Anne is looking forward to the new school year. It always seems to hold such promise. And she’s looking down new roads to travel this year, wondering where they will take her.
I love summer. It’s open-ended and there are always lots of things to do and places to go, new fields to explore that I’ve glimpsed during the other seasons, but never seem to have time for then. Summer is when I can indulge those explorations, and I’m always delighted to do so.
But I like autumn, too. I was always excited to go back to school when I was a student. Some years were better than others, granted. But most of the time, I enjoyed the chance to learn from my teachers and classmates. I liked the challenge of coming to grips with new ideas, new concepts, new ways of looking at the world. I liked traveling new roads, testing boundaries, checking out where they might take me.
The process was a little more structured than the wandering about in fields I did in the summertime. It had more direction – more of a notion of a goal to be reached. I’m not always that big on goals. I like process more than the end product, usually (Myers-Briggs concurs that I’m a P, not a J!)
But there are times when structure is a good thing, when direction and purpose have a place.
I get to feeling that way long about mid-August, I suppose because it’s almost time for school to start again in my neck of the woods.
This year I’m teaching two family history classes. One is for beginning genealogists. The other is more of a ‘guidance’ along the road to making your own discoveries.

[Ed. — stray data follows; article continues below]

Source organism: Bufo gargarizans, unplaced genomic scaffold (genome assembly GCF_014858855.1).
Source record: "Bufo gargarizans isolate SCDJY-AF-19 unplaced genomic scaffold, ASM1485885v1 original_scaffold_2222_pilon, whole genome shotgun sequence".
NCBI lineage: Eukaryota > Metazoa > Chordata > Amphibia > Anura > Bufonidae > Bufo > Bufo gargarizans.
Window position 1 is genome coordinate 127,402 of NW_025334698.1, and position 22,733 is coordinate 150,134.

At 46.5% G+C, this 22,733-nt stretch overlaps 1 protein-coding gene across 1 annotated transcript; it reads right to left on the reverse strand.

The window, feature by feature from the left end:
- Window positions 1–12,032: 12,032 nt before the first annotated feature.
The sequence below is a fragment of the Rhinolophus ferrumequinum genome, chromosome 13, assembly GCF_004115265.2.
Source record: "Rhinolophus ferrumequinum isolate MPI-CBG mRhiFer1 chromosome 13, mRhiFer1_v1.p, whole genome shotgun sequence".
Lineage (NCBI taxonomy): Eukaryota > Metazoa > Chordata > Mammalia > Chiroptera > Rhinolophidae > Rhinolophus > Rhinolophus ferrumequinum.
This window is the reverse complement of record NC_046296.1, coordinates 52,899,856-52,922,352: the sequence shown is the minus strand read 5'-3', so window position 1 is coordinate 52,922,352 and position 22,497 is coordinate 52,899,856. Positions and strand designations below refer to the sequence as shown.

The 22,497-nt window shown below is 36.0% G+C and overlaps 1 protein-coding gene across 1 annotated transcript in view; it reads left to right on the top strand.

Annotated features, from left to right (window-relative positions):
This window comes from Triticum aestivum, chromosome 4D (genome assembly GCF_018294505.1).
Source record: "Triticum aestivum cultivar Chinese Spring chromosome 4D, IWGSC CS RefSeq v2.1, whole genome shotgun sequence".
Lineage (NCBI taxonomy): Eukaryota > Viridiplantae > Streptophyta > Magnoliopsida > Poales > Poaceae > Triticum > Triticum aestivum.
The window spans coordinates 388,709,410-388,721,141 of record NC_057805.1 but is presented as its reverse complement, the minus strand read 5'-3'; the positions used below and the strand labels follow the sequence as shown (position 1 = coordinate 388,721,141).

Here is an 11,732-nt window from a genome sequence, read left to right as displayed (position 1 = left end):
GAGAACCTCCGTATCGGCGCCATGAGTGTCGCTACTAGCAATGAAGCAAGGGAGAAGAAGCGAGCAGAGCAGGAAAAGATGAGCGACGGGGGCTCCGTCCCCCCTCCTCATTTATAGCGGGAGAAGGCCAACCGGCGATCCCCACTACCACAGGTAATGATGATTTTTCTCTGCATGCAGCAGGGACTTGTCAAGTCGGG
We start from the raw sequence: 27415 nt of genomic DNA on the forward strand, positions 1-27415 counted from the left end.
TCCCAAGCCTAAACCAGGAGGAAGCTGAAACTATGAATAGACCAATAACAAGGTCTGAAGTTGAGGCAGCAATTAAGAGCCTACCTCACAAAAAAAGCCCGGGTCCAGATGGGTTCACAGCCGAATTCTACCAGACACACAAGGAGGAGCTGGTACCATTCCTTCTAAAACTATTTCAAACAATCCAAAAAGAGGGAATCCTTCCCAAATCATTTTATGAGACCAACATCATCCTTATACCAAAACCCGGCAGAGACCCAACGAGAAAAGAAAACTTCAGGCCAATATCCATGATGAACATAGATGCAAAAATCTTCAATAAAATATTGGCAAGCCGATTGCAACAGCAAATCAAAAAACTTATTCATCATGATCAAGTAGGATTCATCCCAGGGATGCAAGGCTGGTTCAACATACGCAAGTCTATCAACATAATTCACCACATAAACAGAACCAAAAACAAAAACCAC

Particularly the second is a lot like writing a book. I’m working on a new one of those now, too.
Both the classes I’m teaching and the book I’m writing, different though they are, challenge me. They make me look at old things in new ways. Census records? How can I communicate their value to my new students? Research plans? Why bother?
There are plenty of challenges in teaching.
There are challenges in writing as well. And ancestors and characters have a lot in common. In both cases I need to learn who these people are that I’m going to be spending time with. I tell my students to think about what motivated their ancestors to pick up and move or to marry a particular person or to go to court and sue their neighbor. Those same questions are questions I ask my characters. Understanding motivation is what makes writing fun and what makes family history intriguing.
Who are these people? What makes them tick? What experiences have they had that have helped form who they are? What people in their lives are significant? What drives them? What holds them back?
These are all questions that intrigue me, tempt me, keep me burning the midnight oil. They are what I love about getting ready for a new year and a new book.
Well, that and the absolutely necessary trip to the office supply store and the purchase of new pens, ink, notebooks, etc. etc. etc!
What’s your favorite part of the going-back-to-school time of year? Or are you still happy playing in the fields?
Anne’s book Breaking the Greek’s Rules will be out from Mills & Boon Modern in December. In theory it was supposed to be out in November or December in the US as a Harlequin Presents Extra. But with the advent of “simultaneous publication” she is wondering if that means it’s fallen through the cracks. Hmmm. It’s the story of Alexandros Antonides and the woman he tries to hire to find him a wife. But Daisy has other ideas. And one very big secret she is hoping Alex never finds out.